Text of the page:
Photographer Carlo Van de Roer has been shooting portraits with the Polaroid Aura Camera. Created in the 1970's by a gentleman named Guy Coggins, the aura camera was designed to capture more that what can be seen with your human eyes. So, how exactly does this work? The subject puts his or her hands on sensors that measure electromagnetic biofeedback (note: this is the first time the term "electromagnetic biofeedback" has been used on Fstoppers...I checked).The information collected is then translated into numbers and printed out along with the polaroid image. These measurements are also used to project different colors onto the image, kind of like a mood ring.
So, you'll see Miranda July below is projecting a blueish purple color. And James Frey's got red and orange tones. Van de Roer is calling this The Portrait Machine Project. Look below to see more of his images below, as well as a sample of what the printouts look like. "Purple! Your aura is purple!" Had to say it. What do y'all think of this? I would love to experiment with this thing.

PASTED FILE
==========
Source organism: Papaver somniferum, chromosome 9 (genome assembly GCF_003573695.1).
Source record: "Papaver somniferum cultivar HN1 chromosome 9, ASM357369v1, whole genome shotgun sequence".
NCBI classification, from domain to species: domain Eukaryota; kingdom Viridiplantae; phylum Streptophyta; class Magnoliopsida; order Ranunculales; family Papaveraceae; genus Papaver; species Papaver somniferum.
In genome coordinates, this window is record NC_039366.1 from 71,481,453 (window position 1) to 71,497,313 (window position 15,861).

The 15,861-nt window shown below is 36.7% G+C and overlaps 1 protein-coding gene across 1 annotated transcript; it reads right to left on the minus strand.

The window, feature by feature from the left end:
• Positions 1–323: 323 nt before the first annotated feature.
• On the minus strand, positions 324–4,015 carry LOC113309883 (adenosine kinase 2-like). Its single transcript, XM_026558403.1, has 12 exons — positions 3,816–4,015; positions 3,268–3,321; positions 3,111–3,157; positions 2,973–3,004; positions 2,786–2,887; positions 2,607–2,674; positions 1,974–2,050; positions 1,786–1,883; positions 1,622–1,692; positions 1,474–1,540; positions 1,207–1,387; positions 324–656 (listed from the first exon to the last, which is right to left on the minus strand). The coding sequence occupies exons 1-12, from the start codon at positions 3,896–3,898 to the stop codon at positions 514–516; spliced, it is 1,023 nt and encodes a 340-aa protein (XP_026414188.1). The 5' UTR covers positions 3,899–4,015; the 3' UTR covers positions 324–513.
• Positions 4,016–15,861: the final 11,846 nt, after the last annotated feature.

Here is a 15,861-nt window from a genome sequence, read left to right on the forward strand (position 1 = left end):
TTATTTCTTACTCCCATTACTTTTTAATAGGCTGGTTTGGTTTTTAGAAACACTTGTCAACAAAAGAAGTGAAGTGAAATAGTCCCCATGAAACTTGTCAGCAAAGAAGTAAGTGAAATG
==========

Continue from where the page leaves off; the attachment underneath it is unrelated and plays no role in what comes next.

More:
More about the Portrait Machine Project:
This project explores the idea that a camera can reveal an otherwise unseen insight into a subject's character and their relationship with the photographer and viewer. These portraits are made with a Polaroid aura camera developed in the 1970s by an American scientist in an attempt to record what a psychic might see.The subject is connected to the camera by sensors measuring electromagnetic biofeedback. It translates these readings into information about the subject and how they are seen by the photographer and others -- suggesting the camera bypasses the control of the photographer and subject in making the portrait. The camera generates a printed description of these views of the subject which are also depicted aesthetically in the Polaroid. This printout is presented to the viewer along with each photograph in a similar manner to a caption.The aura camera has undertones of pseudo-scientific authority and attributes associated with a less mediated type of photography. It's a modified land camera that uses instant film and has only one button, allowing the photographer little control over the mechanisms mediating the portrait making process.
Aura photography is a relatively recent offshoot of spirit photography. Unlike attempts to record images of ghosts, aura photography evolved from a type of spirit photography - popular around the time diagnostic imaging devices like the x-ray emerged -- which sought to objectively measure and document unseen aspects of the human body.